Summary — This figure depicts, using the income per capita data-restricted samplethe partial regression line for the effect of transition timing land productivity on population density in the year CE, while controlling for the influence of land productivity transition timingabsolute latitude, access to waterways, and continental fixed effects.
The most comprehensive worldwide cross-country historical estimates of population and income per capita since the year 1 CE have been assembled by Colin McEvedy and Richard Jones and Angus Maddison respectively. Census Bureau finds that their aggregate estimates indeed compare favorably with those obtained from other studies.
Log Land Productivity 0. Column 6 presents the IV regression results from estimating the baseline specification with log years since transition instrumented by the numbers of prehistoric domesticable species of plants and animals. In particular, as a result of agglomeration and latitudinally-specific technology diffusion, the initial advantage dhnamics by equatorial societies during the Malthusian epoch became more pronounced over time.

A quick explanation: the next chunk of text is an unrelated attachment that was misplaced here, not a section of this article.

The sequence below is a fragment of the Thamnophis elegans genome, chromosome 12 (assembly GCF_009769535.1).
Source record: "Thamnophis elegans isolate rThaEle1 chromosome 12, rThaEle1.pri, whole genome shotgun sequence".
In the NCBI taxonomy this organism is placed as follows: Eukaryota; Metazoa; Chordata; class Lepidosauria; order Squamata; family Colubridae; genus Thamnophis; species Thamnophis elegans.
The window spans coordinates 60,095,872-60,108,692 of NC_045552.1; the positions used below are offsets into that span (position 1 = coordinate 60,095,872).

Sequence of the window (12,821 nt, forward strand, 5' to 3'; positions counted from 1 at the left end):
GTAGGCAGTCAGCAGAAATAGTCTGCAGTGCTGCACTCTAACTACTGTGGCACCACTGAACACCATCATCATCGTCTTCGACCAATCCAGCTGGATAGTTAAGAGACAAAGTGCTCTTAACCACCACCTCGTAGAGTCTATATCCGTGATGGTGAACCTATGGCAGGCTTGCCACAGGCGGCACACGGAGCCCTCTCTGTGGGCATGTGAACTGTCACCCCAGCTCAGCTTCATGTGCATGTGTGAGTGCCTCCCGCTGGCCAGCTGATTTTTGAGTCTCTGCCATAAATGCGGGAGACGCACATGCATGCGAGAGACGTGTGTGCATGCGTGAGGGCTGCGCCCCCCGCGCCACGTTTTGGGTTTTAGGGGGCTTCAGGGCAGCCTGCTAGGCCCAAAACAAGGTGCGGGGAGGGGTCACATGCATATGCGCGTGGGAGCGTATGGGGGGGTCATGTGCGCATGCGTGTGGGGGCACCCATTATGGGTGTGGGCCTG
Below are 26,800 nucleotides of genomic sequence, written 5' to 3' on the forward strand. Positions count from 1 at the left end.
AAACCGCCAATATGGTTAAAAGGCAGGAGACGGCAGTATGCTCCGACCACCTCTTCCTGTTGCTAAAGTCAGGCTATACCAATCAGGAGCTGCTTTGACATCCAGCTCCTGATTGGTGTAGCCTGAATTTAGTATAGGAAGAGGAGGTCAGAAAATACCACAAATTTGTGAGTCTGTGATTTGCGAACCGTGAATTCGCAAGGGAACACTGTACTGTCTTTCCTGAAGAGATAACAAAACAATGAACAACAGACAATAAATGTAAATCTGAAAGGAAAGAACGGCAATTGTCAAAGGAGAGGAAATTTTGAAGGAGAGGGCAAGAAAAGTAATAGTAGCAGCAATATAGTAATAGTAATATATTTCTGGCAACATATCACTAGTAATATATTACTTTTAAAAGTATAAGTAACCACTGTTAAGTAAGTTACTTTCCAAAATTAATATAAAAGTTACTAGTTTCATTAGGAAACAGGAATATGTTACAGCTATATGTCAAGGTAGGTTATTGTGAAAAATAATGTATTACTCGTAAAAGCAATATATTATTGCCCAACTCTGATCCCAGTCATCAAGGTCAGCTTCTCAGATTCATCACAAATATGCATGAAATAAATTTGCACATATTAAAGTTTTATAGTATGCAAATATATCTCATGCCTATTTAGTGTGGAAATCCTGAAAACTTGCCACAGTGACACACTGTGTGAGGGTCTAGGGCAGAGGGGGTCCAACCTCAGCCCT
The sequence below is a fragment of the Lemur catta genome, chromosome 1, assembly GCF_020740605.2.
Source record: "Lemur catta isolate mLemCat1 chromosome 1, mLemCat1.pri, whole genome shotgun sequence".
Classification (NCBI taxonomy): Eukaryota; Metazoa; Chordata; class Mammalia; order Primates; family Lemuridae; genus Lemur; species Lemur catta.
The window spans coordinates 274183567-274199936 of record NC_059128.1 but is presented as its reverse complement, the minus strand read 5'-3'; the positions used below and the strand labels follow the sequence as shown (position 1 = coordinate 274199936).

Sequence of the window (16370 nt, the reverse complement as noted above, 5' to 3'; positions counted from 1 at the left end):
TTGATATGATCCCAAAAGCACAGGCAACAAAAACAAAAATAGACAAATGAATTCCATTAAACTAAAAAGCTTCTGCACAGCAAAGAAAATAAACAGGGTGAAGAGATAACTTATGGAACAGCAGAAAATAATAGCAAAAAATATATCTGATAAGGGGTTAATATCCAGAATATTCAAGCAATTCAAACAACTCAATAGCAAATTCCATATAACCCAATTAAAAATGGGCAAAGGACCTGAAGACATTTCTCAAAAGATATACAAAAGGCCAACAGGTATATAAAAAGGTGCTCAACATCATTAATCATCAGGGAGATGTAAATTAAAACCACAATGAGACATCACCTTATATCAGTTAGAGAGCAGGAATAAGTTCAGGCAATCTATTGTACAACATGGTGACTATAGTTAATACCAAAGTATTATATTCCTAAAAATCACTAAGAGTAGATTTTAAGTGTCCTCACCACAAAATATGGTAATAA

This permits a more transparent assessment of the argument that the Neolithic Revolution triggered a cumulative process of development, fueled by the emergence and propagation of a non-food producing class within agricultural societies that enabled sociocultural and technological advancements over and above subsistence activities.
Log Income per Capita in: Ashraf Quamrul, Galor Oded. Columns 3—6 reveal the robustness of the results for income per capita as well as population density in the income per capita data-restricted sample, under controls for the technology-diffusion channel and additional geographical factors. The Malthusian theory has been a central pillar in the interpretation of the process of development during the pre-industrial era and in the exploration of the forces that brought about the transition from stagnation to growth.
The remainder of the analysis in this section is concerned with establishing the causal effect of technology on population density in the years CE and 1 CE.
In comparison to the relevant baseline regressions presented in Columns 1 and 4 of Table 5the coefficients associated with the transition-timing and land-productivity channels remain both qualitatively and quantitatively stable.
As the economy develops and wages increase, the time cost will rise proportionately with the increase in income, but the cost in terms of goods will decline.